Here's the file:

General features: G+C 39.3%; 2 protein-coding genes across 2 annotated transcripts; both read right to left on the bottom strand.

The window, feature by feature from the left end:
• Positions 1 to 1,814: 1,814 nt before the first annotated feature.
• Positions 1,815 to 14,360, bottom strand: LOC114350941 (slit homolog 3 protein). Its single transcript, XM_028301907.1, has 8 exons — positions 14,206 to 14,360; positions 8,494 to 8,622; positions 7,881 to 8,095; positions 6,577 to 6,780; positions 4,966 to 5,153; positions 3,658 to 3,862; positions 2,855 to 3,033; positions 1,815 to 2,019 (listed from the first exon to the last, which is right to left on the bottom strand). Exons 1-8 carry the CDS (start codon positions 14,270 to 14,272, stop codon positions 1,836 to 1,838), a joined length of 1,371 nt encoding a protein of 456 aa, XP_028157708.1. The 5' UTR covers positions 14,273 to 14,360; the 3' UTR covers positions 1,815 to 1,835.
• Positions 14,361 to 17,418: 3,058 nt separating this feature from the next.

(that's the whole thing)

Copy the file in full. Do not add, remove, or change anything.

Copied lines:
General features: G+C 39.3%; 2 protein-coding genes across 2 annotated transcripts; both read right to left on the bottom strand.

The window, feature by feature from the left end:
• Positions 1 to 1,814: 1,814 nt before the first annotated feature.
• Positions 1,815 to 14,360, bottom strand: LOC114350941 (slit homolog 3 protein). Its single transcript, XM_028301907.1, has 8 exons — positions 14,206 to 14,360; positions 8,494 to 8,622; positions 7,881 to 8,095; positions 6,577 to 6,780; positions 4,966 to 5,153; positions 3,658 to 3,862; positions 2,855 to 3,033; positions 1,815 to 2,019 (listed from the first exon to the last, which is right to left on the bottom strand). Exons 1-8 carry the CDS (start codon positions 14,270 to 14,272, stop codon positions 1,836 to 1,838), a joined length of 1,371 nt encoding a protein of 456 aa, XP_028157708.1. The 5' UTR covers positions 14,273 to 14,360; the 3' UTR covers positions 1,815 to 1,835.
• Positions 14,361 to 17,418: 3,058 nt separating this feature from the next.